Senior European Economist
Over the years, Hetal has completed her fair share of interviews and presentations on her latest economic views. However, in order to be seen, she’s racked up quite a collection of heels – there were apparently a few occasions when she was even asked to stand on a box... Given the excitement of keeping tabs on [insert latest European country]-xit, Hetal likes to catch up on sleep and escape to the continent for some European sun.
By Hetal Mehta - April 05, 2018 3 mins
Following the EU referendum, financial markets initially expected the worst, with the weakness of the pound the clearest indication of deteriorating sentiment. And yet, many saw the depreciation as an opportunity for the economy to rebalance away from consumer spending and towards more trade. With this in mind, how successful has the UK been?
By Hetal Mehta - March 23, 2018 3 mins
In November, the Bank of England decided not to go beyond reversing the 'insurance' rate cut it made following the EU referendum. Since then, however, the UK labour market has improved and inflation has remained stubbornly high. This presents the governor with a conundrum. Should he raise rates again soon or remain cautious and wait for the fog of uncertainty regarding the final Brexit deal to lift?
By Hetal Mehta - October 16, 2017 4 mins
Last week, in one of our daily morning team meetings (when all the economists, strategists and fund managers gather round to exchange market-relevant news and views), each and every one of the contributions was about politics; including Brexit, Germany, Italy, Catalonia, the Netherlands, the US and Japan.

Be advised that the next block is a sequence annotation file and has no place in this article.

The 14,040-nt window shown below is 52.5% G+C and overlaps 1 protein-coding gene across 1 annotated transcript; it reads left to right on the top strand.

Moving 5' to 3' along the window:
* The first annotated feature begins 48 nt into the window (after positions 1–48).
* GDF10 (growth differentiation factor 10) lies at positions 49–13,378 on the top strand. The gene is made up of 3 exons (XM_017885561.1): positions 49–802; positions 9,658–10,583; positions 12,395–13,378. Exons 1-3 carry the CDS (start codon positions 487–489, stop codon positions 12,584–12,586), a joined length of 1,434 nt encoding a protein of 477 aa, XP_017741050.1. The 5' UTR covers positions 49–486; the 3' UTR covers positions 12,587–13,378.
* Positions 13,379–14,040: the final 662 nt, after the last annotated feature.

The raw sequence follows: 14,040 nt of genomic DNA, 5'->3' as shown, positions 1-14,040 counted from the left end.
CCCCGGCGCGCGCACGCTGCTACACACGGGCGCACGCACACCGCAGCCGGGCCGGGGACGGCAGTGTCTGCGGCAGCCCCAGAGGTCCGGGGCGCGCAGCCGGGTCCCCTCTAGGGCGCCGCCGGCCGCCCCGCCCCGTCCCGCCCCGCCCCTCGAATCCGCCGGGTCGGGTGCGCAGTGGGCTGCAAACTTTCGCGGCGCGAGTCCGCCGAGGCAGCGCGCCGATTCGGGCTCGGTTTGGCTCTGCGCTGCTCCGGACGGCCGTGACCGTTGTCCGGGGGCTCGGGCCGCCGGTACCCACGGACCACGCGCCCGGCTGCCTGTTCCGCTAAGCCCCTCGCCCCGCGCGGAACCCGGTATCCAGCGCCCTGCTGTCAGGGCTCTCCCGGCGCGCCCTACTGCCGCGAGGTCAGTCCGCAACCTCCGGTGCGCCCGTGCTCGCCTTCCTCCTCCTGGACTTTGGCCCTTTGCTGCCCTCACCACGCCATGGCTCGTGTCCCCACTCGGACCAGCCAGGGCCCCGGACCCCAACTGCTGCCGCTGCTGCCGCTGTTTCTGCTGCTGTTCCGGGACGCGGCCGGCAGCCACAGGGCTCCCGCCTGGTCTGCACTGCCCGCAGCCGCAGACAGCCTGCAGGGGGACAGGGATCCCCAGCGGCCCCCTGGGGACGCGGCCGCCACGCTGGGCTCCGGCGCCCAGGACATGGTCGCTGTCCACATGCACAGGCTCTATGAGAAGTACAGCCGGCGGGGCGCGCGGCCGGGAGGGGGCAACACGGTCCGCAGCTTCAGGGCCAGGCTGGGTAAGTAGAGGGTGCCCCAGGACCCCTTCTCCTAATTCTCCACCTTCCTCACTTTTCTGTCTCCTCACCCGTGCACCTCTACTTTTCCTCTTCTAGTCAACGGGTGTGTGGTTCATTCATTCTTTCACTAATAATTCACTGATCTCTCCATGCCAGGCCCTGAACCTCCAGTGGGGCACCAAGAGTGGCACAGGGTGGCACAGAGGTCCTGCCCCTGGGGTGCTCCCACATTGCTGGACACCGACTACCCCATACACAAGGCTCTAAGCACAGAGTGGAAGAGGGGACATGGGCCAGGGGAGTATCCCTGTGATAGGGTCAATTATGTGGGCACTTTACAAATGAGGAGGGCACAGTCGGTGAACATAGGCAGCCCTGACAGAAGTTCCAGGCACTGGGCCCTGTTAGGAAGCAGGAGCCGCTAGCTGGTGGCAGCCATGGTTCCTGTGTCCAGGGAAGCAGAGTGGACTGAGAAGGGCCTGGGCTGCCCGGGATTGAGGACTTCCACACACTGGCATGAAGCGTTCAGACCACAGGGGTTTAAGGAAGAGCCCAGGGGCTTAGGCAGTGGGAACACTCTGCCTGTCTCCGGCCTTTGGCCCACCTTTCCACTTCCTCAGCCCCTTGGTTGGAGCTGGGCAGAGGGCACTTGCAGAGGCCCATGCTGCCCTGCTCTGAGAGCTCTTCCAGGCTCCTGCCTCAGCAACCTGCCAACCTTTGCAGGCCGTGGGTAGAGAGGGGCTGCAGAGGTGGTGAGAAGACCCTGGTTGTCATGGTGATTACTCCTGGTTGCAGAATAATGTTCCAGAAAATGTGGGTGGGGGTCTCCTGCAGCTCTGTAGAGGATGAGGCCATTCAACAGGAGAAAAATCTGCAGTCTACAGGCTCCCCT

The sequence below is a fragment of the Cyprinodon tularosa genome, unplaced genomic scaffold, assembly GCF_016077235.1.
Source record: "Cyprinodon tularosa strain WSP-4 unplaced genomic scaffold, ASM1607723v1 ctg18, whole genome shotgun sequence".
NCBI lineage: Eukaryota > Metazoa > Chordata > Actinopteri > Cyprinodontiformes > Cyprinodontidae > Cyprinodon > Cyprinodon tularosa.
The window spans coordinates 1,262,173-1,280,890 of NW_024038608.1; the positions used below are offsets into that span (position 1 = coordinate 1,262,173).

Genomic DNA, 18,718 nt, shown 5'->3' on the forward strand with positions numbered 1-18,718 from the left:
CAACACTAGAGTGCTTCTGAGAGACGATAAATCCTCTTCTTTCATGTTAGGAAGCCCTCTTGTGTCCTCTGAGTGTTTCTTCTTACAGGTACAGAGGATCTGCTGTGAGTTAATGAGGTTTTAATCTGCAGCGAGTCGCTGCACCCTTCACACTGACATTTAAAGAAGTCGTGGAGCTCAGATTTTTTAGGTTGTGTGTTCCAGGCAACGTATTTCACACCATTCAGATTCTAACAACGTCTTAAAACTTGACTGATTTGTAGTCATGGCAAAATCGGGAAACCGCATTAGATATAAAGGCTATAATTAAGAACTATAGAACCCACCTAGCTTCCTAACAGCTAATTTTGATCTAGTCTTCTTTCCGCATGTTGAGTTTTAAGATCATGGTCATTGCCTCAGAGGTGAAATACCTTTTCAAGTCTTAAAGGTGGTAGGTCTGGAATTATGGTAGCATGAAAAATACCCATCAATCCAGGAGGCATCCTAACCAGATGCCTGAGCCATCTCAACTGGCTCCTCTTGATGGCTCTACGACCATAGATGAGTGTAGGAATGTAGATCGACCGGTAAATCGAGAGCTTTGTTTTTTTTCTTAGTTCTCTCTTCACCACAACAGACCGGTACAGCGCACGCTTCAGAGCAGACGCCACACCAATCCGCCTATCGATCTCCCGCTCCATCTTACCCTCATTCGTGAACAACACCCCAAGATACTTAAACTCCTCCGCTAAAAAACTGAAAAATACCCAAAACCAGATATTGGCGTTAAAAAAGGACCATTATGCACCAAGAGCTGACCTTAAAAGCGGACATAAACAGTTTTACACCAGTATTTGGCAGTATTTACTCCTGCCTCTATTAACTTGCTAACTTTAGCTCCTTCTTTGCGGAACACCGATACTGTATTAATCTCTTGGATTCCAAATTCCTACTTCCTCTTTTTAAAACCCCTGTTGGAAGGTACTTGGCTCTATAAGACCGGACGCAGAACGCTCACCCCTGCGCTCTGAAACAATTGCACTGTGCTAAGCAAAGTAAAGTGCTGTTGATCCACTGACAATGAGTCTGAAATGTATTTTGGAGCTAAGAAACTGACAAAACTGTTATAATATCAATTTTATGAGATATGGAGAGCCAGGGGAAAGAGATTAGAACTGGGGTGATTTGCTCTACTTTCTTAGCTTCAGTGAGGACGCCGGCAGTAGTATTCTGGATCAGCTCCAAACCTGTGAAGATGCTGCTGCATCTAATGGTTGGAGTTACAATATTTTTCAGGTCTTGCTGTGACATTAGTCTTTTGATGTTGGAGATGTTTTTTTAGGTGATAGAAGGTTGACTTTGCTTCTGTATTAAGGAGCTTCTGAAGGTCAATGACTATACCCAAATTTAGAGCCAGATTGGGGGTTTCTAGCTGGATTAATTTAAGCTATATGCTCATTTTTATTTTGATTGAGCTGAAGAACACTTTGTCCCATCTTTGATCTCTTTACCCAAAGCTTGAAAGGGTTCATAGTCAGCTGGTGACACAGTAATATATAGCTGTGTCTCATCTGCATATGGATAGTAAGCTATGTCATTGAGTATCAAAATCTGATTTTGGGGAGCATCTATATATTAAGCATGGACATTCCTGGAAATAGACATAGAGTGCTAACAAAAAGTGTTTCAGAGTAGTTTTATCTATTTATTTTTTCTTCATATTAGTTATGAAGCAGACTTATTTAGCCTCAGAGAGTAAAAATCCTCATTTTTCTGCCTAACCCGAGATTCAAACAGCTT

By Hetal Mehta - August 04, 2017 4 mins
A week is a long time in politics, as Harold Wilson famously said. So one can only imagine what he would have made of the past year in which the UK has voted for Brexit, changed Prime Minister, triggered Article 50 and held a general election. And while the political saga has been going on, the effects on the UK economy are only just starting to appear.
By Hetal Mehta - June 09, 2017 2 mins
In a surprising result, the general election has ended in a hung parliament. At the time of writing, the Conservative party has won approximately 318 seats. Labour is at 261, the SNP 35, the Liberal Democrats 12 and the DUP 10. UKIP did not win any seats.
When Theresa May called the snap election in mid-April it was hers to lose, with the Conservatives leading Labour in the polls by around 20 percentage points – the highest since the early 1980s – which could have yielded a majority of circa 100 seats.
In the event, the gamble has failed to pay off, and the governance of the country hangs in the balance.
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